We only have adders to worry about over here. I have seen the warnings on G/CE-001 Cleeve Hill but never ever seen one.
We would have more adders, except that their numbers are kept down by our subtractor population - don’t worry, I’ll leave now!
My maths teacher had this story about the creation of snakes.
“Go forth and multiply” said you know who.
“We can’t, we’re adders” replied the snakes.
“So use logs”.
They are pretty wary and surprisingly fast. I remember surprising one that was sunbathing on Skye (yes, Skye does occasionally have a fine day!) It set off along the path and I followed, walking as fast as I could trying to get a photo (from a safe distance!) but it stayed ahead and then vanished under a boulder.
We do have some spiders that can give you a nasty nibble - the woodlouse spider and the false widow come to mind - but nothing that we have to take special precautions over.
Ahh, wildlife war stories. I’m surprised the mighty midge hasn’t featured as we attempt to show empathy for our VK colleagues!
Never having visited VK (yet), my closest call with a wild snake was whilst hiking on the Appalachian trail. I left the trail in search of a bush to take care of business and came face to face with a snake. I have no idea what it was, but both of us took off rapidly in opposite directions (fortunately). Privacy came lower down the list of priorities thereafter.
As for the bear tracks - sadly my wife is a much faster runner than I
There are several places in the Cheviots where adders will sunbathe in summer. They like old stone buildings such as the Barrow Mill Corn Drying Kiln in Coquetdale which accumulate warmth. There is also an area in the Harthope just north of the road and a bit east of the Backwood burn where I have found several sunbathing. One scurrying away is enough of a surprise but several departing in different directions is quite a commotion.
Saw 4 on my 11 Km return walk to Mt Foxlow yesterday. All sun bathing on the track. They are a fact of life in the Australian bush, you get used to seeing them and knowing how to avoid them. I still dont like them.
Met a few dugites and the like in WA, but they usually scarper PDQ. Not had the misfortune to meet any tiger snakes yet…
Here, the hazards are a little different; mambas, cobras and vipers being the main serpentine ones. This beaut was over five feet long, and definitely one to stay away from…
73, Rick 5Z4/M0LEP
Even in Central Europe you can have the opportunity to meet snakes. Here in the Northern Alps I had a few occasions where I proverbially stumbled upon them during SOTA activations.
During the descent from a SOTA summit suddenly something was aggressively hissing at me. A look down to the path showed that I unfortunately disturbed a snake that was taking a sunbath. There was plenty of space for the snake to escape but instead this aggressive, little beast preferred to not to leave this sunny place and continued hissing at me angrily.
The snake in the photo above is a Vipera berus, or common European viper, a venomous snake but typically the poison isn’t lethal, at least for adults.
The next photo also shows a beautiful exemplar of a Vipera berus. This time the meeting was quite surprising for both parties. On my way up to a SOTA summit I was scrambling up a rocky scarp when I saw a dark long thingy high above my head. In the first moment I thought it would be a rusty old steel rope like it is being often used for a via ferrata. Fortunately, I didn’t grab this long thing but instead pulled myself up using the rock. A look behind this rock didn’t show the expected rusted steel rope but exhibited this beauty:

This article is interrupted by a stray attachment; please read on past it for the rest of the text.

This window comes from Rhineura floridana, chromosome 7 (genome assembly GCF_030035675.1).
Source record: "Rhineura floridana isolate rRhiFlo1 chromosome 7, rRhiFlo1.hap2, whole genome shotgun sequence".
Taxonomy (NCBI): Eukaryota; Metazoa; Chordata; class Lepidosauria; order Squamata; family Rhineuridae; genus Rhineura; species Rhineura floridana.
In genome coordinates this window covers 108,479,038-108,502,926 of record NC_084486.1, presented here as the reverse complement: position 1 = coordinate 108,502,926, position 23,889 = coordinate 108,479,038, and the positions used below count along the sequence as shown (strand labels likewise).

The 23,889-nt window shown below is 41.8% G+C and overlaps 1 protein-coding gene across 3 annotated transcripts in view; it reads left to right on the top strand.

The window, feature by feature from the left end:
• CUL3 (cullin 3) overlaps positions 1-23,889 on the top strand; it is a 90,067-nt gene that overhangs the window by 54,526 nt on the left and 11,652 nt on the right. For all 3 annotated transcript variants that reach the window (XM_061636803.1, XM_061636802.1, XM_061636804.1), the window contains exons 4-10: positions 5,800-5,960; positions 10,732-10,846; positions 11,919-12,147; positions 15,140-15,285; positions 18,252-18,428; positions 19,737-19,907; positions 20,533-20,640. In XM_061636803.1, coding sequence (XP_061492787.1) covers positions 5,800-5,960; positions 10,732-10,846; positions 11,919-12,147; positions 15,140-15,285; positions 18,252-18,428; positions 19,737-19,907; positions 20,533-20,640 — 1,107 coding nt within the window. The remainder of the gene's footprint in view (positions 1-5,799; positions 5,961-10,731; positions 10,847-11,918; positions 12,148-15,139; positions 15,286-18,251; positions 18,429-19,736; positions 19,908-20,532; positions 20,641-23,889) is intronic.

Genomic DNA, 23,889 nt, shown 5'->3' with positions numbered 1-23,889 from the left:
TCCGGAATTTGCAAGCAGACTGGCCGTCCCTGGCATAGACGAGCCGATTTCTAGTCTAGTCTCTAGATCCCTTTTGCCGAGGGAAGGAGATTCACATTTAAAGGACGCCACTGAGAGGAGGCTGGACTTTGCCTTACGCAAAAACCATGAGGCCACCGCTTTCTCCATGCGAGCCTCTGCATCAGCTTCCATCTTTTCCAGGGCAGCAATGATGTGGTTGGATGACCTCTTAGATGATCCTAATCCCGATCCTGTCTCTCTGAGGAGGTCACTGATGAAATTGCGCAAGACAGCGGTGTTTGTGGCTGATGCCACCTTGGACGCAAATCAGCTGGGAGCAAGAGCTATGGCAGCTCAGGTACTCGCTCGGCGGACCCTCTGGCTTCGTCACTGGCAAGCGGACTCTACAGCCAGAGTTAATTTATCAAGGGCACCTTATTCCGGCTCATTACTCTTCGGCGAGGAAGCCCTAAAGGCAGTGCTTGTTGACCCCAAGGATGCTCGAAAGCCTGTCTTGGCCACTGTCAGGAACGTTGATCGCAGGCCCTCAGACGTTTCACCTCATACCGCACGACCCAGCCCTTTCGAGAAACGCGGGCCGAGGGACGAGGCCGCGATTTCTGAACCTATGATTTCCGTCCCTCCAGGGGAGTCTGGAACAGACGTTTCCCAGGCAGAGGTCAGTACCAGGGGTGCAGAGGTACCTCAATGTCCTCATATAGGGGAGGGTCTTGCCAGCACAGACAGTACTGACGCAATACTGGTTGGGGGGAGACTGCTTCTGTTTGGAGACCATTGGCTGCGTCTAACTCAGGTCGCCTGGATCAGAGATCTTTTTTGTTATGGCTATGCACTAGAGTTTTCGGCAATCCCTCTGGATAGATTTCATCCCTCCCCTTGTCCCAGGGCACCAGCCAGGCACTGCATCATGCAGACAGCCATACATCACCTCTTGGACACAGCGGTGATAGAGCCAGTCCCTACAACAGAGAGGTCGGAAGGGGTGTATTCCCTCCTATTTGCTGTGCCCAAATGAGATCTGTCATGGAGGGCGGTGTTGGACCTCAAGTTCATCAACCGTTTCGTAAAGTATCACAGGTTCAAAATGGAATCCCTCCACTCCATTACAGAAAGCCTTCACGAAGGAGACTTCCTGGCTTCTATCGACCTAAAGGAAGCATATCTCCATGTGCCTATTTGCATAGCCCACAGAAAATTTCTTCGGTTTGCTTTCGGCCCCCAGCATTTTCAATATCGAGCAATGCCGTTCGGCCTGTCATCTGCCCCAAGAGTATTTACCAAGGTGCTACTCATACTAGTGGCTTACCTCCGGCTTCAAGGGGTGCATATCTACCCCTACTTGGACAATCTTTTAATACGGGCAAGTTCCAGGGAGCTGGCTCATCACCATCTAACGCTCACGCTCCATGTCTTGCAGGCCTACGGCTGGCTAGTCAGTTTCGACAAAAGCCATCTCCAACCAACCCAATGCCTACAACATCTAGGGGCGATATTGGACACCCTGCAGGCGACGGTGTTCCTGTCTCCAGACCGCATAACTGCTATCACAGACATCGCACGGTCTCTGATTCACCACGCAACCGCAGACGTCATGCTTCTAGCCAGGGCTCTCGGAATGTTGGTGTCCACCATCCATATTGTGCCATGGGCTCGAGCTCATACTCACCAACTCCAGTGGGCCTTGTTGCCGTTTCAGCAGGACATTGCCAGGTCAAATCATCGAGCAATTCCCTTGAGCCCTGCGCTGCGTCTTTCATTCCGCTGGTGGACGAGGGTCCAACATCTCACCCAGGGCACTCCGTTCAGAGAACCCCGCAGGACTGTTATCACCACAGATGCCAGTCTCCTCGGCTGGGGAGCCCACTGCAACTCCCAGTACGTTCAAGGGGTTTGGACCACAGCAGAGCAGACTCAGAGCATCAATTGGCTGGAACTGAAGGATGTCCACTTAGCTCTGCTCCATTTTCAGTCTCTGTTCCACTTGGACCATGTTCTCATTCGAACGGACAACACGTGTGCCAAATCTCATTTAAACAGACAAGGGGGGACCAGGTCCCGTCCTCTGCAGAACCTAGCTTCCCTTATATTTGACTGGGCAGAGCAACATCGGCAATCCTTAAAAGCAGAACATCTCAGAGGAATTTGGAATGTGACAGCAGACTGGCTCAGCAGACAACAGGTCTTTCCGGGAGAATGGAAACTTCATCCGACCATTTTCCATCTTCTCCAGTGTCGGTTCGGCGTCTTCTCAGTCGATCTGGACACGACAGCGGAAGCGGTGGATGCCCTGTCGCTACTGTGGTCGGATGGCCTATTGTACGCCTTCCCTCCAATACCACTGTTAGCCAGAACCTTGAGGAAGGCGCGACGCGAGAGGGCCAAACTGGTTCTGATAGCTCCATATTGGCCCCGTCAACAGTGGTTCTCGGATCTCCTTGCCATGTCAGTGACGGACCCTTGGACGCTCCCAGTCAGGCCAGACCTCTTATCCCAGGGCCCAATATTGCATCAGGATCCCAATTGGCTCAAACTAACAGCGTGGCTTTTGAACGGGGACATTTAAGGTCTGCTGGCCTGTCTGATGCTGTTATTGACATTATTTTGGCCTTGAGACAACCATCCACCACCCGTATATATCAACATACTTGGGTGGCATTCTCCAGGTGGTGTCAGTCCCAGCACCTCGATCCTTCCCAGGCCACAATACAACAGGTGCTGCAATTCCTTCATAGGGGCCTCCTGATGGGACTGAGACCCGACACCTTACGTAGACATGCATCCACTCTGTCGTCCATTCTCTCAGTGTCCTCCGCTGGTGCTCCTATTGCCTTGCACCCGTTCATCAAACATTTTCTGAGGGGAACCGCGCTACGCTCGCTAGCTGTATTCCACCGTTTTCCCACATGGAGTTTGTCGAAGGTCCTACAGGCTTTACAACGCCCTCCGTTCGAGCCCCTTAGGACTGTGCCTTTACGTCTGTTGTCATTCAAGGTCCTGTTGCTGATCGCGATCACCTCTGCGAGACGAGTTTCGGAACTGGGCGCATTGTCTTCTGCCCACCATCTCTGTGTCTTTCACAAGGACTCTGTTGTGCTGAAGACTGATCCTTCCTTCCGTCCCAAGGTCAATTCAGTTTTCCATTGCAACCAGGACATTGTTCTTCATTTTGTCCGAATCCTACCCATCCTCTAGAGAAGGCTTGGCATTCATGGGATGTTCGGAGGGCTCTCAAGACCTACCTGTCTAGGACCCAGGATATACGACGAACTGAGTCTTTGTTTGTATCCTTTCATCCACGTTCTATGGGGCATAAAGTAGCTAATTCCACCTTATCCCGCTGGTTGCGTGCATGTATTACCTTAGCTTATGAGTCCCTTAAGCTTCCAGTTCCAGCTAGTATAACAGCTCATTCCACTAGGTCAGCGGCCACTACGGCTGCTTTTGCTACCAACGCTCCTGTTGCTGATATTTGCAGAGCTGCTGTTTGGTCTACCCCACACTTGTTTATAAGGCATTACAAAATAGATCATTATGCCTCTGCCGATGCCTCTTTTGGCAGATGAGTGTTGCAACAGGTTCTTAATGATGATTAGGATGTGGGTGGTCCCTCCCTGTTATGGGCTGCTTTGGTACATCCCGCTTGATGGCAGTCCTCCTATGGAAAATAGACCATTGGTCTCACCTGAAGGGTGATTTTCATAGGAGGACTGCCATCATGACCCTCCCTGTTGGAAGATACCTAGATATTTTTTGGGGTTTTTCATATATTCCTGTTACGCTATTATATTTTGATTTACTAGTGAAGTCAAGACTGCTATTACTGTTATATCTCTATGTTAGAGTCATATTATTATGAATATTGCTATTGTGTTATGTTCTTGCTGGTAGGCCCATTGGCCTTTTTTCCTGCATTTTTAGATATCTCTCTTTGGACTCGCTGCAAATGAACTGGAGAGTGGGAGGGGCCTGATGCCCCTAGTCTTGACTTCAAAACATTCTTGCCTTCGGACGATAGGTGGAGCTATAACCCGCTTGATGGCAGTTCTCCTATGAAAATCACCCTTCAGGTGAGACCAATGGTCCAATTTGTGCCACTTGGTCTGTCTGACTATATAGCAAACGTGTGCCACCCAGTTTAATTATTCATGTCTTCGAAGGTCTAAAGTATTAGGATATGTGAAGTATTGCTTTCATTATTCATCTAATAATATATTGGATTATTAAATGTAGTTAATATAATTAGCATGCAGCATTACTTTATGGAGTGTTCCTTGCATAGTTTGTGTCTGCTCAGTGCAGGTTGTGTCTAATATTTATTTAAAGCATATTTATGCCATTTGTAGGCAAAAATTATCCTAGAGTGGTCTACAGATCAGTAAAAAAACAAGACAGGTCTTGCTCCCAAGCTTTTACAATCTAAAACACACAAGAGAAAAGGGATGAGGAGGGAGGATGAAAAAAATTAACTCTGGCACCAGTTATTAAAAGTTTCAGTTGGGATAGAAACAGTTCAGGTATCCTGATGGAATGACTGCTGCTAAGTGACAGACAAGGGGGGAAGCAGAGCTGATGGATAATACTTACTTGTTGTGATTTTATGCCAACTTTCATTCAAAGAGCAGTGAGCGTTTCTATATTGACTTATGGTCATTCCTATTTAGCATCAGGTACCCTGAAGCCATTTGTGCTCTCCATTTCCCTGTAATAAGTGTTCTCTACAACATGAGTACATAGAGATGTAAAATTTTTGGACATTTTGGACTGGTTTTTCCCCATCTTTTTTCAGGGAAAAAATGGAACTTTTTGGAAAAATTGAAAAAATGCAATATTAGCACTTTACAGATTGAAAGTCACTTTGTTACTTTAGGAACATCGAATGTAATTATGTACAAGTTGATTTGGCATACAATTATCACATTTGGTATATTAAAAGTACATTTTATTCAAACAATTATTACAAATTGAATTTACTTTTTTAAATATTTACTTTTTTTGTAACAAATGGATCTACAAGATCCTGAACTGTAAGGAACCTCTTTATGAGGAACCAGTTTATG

It was a slightly precarious situation because neither the snake had any space to escape nor I could choose another route: I simply had to climb over the snake. Fortunately, despite the striking distance, this viper kept amazingly calm. The snake even didn’t hiss at me.
The last photo shows a Natrix natrix, ringed snake or grass snake. A harmless and not venomous snake. The snake was just enjoying the meal when I came across and therefore could not escape. I quickly took a photo and went on, in order to not disturb this reptile any further.
73 and HNY Stephan, DM1LE
Quite a meal Stephan! I don’t feel so guilty about the amount of Christmas turkey I ate now.
Many interesting critters out there, but none so smooth as Cleopatra’s asp.
HNY all, Ken K6HPX
Interesting how the venemous ones identify themselves to you by using your callsign in their markings
We do have some snakes, adders and spiders in Portugal mainland.
But I never saw a snake with my call sign on his/her back!
Maybe I must to look better next time
Go to Ireland if you want to avoid snakes.
Legend has it St. Patrick banished all snakes from Ireland
John VK6NU ex EI4GY
PS I’ve encountered a few in VK6 on my Sota activations.
My last activation here in VK3 on NYD was a total failure. In spite of wandering around for an hour after the activation exploring tracks around the summit I did not come across one snake. I had my camera and was ready for an encounter. What am I doing wrong?
Try a little lower…
How low should I go? 25 vertical metres below the activation zone?
Goanna (or tree-dwelling crocodile? ) encountered by XYL Rita on our ascent of Mt Ninderry VK4/SE-105 last week.
Seriously, this beastie was at least 2m long, and sunning itself beside the track until Rita powered on up to it. I’m not sure whether it was (wo)man or beast that was the more startled, although it’s quite evident as to the more cautious of the two.